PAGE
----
The 800 Million Dollar

By: Myles Badger   |  April 18, 2017

United Airlines is no stranger to bad PR. Back in 2009, after having his guitar broken by negligent baggage handlers, musician Dave Carroll took the airline to task with “United Breaks Guitars,” a catchy, country-inspired YouTube protest song indicting the airline for their initial carelessness toward his property, and their subsequent apathy toward his attempts to seek reimbursement. By some estimates, the video ended up costing shareholders of United up to $180 million.

Compare this figure with the effects of a certain vertical video that’s been making the rounds online lately, showing a 69-year-old man being “forcibly disembarked” from United Airlines Flight 3411 by several airport law enforcement officers. In the video’s first 48 hours of internet life, United’s market value plunged $800 million.

Of course there are disclaimers to this – with a current market cap of $22 billion, an $800 million loss in a single day isn’t exactly world-shattering for a company as big as United. The company’s stock has also since rebounded (slightly) in the days since the video’s initial release. The fact that this huge initial loss was induced by a single video is still incredibly significant though, especially for marketers. While this week’s incident is far more egregious than the events that inspired “United Breaks Guitars,” the numbers paint a remarkable picture. In just 8 years, inflation notwithstanding, the cost of bad PR has nearly quintupled.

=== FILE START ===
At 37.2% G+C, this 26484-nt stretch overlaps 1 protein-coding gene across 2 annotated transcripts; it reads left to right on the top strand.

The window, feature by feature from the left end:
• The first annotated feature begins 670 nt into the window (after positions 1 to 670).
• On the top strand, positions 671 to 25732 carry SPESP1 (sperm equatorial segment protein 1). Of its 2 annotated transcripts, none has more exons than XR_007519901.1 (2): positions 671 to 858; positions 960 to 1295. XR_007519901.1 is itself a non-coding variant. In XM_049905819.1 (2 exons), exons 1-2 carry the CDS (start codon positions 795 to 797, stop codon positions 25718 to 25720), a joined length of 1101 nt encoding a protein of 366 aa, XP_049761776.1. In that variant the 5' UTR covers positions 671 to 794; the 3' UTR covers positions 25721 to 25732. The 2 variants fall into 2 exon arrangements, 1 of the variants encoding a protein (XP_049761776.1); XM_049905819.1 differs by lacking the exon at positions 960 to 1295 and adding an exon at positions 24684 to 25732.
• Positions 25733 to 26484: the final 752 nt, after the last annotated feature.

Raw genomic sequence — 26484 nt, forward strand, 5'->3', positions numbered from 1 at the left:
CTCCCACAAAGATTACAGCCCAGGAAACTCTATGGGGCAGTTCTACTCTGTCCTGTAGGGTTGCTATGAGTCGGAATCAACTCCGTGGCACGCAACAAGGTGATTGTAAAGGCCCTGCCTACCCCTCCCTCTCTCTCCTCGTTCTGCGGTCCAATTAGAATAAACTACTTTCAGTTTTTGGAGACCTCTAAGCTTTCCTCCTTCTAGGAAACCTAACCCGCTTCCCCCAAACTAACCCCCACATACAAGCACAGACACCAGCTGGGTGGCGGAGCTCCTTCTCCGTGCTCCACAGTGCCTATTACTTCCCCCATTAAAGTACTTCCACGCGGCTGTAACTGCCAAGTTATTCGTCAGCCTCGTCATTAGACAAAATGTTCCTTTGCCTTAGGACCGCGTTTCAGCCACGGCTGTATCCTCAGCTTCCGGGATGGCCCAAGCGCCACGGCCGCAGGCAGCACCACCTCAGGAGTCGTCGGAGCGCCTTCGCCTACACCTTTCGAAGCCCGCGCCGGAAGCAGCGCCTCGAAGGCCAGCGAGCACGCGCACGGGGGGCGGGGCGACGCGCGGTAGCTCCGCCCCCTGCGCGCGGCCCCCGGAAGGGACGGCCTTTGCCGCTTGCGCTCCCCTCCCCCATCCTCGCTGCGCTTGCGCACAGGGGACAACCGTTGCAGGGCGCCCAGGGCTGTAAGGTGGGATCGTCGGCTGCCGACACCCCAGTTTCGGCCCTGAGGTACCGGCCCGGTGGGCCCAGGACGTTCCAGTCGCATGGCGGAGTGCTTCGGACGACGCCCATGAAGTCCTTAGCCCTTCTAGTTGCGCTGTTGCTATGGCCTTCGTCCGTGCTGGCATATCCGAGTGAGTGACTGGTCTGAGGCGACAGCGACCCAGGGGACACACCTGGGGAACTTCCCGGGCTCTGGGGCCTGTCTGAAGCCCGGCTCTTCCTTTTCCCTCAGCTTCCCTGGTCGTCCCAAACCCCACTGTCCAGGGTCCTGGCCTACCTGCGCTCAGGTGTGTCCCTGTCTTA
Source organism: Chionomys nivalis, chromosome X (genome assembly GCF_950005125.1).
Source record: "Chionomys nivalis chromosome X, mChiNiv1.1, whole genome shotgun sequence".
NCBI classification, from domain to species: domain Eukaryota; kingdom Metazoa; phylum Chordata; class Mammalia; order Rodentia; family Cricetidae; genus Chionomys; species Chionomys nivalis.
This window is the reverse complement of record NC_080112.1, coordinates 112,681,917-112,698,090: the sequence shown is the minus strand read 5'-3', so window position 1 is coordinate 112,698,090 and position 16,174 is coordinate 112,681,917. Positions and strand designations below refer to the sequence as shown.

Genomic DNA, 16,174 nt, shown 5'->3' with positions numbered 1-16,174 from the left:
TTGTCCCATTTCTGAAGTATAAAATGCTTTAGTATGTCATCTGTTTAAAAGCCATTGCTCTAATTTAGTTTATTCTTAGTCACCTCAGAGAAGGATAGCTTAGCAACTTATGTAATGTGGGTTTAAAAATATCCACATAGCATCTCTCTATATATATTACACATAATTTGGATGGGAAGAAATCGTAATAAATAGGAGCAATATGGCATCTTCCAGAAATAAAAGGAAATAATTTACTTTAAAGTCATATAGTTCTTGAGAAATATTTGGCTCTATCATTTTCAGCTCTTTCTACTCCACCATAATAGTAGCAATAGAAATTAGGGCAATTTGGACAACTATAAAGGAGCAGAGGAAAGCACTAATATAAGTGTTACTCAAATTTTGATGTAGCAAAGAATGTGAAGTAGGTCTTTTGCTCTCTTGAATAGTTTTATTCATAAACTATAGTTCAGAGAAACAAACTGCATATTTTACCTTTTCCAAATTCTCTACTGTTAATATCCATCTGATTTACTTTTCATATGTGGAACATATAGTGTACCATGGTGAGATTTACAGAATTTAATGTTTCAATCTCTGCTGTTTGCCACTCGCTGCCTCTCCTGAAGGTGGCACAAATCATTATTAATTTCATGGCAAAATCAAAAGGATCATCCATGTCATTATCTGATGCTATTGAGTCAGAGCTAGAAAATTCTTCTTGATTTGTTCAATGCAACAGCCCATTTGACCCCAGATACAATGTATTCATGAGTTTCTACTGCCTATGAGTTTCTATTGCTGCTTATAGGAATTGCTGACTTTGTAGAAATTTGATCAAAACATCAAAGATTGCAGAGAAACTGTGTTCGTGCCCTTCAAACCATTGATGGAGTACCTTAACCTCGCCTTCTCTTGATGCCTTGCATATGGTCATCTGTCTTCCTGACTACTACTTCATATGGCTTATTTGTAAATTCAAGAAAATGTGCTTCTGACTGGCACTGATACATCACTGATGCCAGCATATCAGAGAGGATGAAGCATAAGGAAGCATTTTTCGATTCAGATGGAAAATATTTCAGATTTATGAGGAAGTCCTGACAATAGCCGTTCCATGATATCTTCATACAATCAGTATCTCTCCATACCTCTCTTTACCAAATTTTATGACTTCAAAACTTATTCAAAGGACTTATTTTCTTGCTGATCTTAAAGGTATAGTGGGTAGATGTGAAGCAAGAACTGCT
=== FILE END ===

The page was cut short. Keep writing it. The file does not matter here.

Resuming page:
Why is bad PR so much worse now? The “Enterprise software for an un-enterprise world” governing brand idea our client Sprinklr launched at their customer conference this month pretty much exemplifies the new reality. In an #unenterprise world, people are not just more aware of the actions of companies, but they’re also empowered to air their reactions back to companies in a real and frequently punishing manner. Two great examples of this: first, searches for “United Airlines” over the past 10 years on Google.

A second, more qualitative and anecdotal example: in terms of brand-damaging content, the extent of “United Breaks Guitars” was a single catchy YouTube video. In comparison, just a few days after the release of the flight 3411 video, thousands of anti-United memes have sprung up across the social media sphere, and a few enterprising game devs are already hot at work creating “Voluntary Disembarkment,” an interactive VR experience that will allow users to play as an airport security officer “voluntarily eject[ing] overbooked passengers you randomly select to comply.” The total number of eyeballs exposed to anti-United content this week is incalculable. Bottom line – the growth and increasing accessibility of the internet have empowered millions of once-passive consumers to become more conscious, and to create and circulate their own content. The content they create isn’t always brand-positive, especially when a rage-inducing video linked to a major corporation shows up in their newsfeeds.

PR disasters like the recent United video, and the damage created by them, are a testament to the power of modern customers.